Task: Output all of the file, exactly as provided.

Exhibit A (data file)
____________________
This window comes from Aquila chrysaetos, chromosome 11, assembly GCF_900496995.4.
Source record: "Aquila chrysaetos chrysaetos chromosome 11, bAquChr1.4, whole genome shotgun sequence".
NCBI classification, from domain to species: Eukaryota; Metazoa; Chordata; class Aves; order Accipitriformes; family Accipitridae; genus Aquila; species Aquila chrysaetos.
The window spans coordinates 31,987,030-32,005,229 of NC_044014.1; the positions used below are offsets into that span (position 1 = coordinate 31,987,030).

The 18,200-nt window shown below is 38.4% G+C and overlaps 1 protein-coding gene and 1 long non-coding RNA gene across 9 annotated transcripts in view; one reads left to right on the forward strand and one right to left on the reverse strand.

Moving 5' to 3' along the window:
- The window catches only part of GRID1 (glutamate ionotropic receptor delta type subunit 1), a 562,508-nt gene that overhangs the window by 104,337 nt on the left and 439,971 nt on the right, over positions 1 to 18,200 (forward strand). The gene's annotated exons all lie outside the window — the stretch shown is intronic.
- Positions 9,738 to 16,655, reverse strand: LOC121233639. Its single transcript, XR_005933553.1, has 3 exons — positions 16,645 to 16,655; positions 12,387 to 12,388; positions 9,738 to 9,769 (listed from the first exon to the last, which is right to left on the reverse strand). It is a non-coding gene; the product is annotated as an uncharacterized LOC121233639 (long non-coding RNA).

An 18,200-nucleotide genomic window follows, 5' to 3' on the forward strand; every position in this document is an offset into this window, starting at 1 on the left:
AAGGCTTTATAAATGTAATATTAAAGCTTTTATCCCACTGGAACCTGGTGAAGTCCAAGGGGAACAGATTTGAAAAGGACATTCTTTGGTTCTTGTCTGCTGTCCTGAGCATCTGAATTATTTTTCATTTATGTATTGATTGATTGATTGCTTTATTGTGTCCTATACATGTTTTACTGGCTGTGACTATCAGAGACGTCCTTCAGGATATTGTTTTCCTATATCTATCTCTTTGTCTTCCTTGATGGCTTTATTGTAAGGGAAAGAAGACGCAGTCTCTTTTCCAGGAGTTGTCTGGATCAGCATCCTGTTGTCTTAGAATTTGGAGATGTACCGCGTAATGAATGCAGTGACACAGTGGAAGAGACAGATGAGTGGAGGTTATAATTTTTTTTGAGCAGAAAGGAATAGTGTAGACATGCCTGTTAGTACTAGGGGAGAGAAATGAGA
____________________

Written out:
This window comes from Aquila chrysaetos, chromosome 11, assembly GCF_900496995.4.
Source record: "Aquila chrysaetos chrysaetos chromosome 11, bAquChr1.4, whole genome shotgun sequence".
NCBI classification, from domain to species: Eukaryota; Metazoa; Chordata; class Aves; order Accipitriformes; family Accipitridae; genus Aquila; species Aquila chrysaetos.
The window spans coordinates 31,987,030-32,005,229 of NC_044014.1; the positions used below are offsets into that span (position 1 = coordinate 31,987,030).

The 18,200-nt window shown below is 38.4% G+C and overlaps 1 protein-coding gene and 1 long non-coding RNA gene across 9 annotated transcripts in view; one reads left to right on the forward strand and one right to left on the reverse strand.

Moving 5' to 3' along the window:
- The window catches only part of GRID1 (glutamate ionotropic receptor delta type subunit 1), a 562,508-nt gene that overhangs the window by 104,337 nt on the left and 439,971 nt on the right, over positions 1 to 18,200 (forward strand). The gene's annotated exons all lie outside the window — the stretch shown is intronic.
- Positions 9,738 to 16,655, reverse strand: LOC121233639. Its single transcript, XR_005933553.1, has 3 exons — positions 16,645 to 16,655; positions 12,387 to 12,388; positions 9,738 to 9,769 (listed from the first exon to the last, which is right to left on the reverse strand). It is a non-coding gene; the product is annotated as an uncharacterized LOC121233639 (long non-coding RNA).

An 18,200-nucleotide genomic window follows, 5' to 3' on the forward strand; every position in this document is an offset into this window, starting at 1 on the left:
AAGGCTTTATAAATGTAATATTAAAGCTTTTATCCCACTGGAACCTGGTGAAGTCCAAGGGGAACAGATTTGAAAAGGACATTCTTTGGTTCTTGTCTGCTGTCCTGAGCATCTGAATTATTTTTCATTTATGTATTGATTGATTGATTGCTTTATTGTGTCCTATACATGTTTTACTGGCTGTGACTATCAGAGACGTCCTTCAGGATATTGTTTTCCTATATCTATCTCTTTGTCTTCCTTGATGGCTTTATTGTAAGGGAAAGAAGACGCAGTCTCTTTTCCAGGAGTTGTCTGGATCAGCATCCTGTTGTCTTAGAATTTGGAGATGTACCGCGTAATGAATGCAGTGACACAGTGGAAGAGACAGATGAGTGGAGGTTATAATTTTTTTTGAGCAGAAAGGAATAGTGTAGACATGCCTGTTAGTACTAGGGGAGAGAAATGAGA